Go inside this production of Norma with engaging articles, opera notes, a complete plot synopsis, artist bios, and more.
I have been a devoted admirer of the bel canto repertoire for all of my operagoing life. In introducing Bellini’s glorious Norma – the second bel canto opera on this season’s schedule – an anecdote comes to mind.
In Harrod’s record department in London, when I was in my early teens, I was wandering around and was suddenly transfixed by an amazing voice. I’d never heard anything like this. It was Dame Joan Sutherland singing the heroine’s aria from Rossini’s Semiramide. That performance led me to investigate all the great works of bel canto, which remains to this day one of my greatest enthusiasms in opera.
Following our success with this season’s production of Donizetti’s Lucia di Lammermoor, we’re returning to bel canto with Norma (coincidentally, two works closely associated with Dame Joan, who had so much to do with shaping my love of bel canto singing). Norma stands with Lucia as arguably the greatest of all the more dramatic bel canto pieces. It celebrates the glory of great singing, uniting extraordinarily memorable melodies with vocal virtuosity within an intense romantic narrative.
Norma herself is the epitome of what makes bel canto so exciting for singers and so rewarding for audiences. The role requires the ultimate in vocal technique, but also the ultimate in emotional investment. To portray the Druid high priestess while doing full justice to Bellini’s music, stupendous vocal agility must be united with genuine theatrical grandeur, making Norma among the most challenging characters to sing and act in the entire operatic repertoire.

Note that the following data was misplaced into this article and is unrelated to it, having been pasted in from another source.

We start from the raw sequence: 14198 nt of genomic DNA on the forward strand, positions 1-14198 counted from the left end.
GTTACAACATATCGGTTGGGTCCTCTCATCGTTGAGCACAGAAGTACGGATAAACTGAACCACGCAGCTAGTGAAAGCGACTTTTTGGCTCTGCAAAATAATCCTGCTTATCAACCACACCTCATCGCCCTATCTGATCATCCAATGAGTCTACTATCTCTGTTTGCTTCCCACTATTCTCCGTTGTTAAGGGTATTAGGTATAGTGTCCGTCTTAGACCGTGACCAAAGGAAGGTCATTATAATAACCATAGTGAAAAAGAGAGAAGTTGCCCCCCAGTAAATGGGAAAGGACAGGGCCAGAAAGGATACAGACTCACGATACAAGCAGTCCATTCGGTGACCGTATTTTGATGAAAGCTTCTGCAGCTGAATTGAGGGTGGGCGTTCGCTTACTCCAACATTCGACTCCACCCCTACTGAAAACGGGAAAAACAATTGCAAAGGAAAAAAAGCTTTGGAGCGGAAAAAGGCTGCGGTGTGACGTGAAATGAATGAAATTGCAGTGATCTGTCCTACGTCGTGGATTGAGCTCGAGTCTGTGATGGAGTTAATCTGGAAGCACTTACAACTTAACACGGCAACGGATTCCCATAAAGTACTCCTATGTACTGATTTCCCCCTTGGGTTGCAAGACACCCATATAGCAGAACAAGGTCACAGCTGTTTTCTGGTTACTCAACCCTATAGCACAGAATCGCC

Of course, Norma is not a one-woman show; it needs an exceptionally strong team of principal artists to fulfill the vocal and dramatic demands. Pollione asks for a heroic machismo that makes him unique among bel canto tenors. Adalgisa has much ravishing music to sing (including three of bel canto’s most rewarding duets), and for the bass role of Oroveso a singer of innate majesty is required.
Our cast is made up of truly exceptional artists, from whom you can expect sensational singing. Our leading lady, Sondra Radvanovsky, has previously captivated Lyric audiences and critics alike in roles of Verdi and Donizetti, including her extraordinary portrayal of Anna Bolena two seasons ago. Since making her role debut as Norma in Spain in 2011, Sondra has become today’s pre-eminent interpreter of this formidable role, triumphing with it at the Metropolitan Opera, San Francisco Opera, and most recently the Canadian Opera Company.
We’re so pleased to welcome back Ryan Opera Center alumna Elizabeth DeShong (Adalgisa), who is thrilling audiences internationally in bel canto roles. Like Sondra and Elizabeth, Andrea Silvestrelli (Oroveso) is a favorite at Lyric, and this season will be singing his first bel canto role with us. In tenor Russell Thomas (Pollione) we have a very eagerly awaited Lyric debut, following successes by this remarkable young American artist in many of the world’s most prestigious opera houses and concert halls.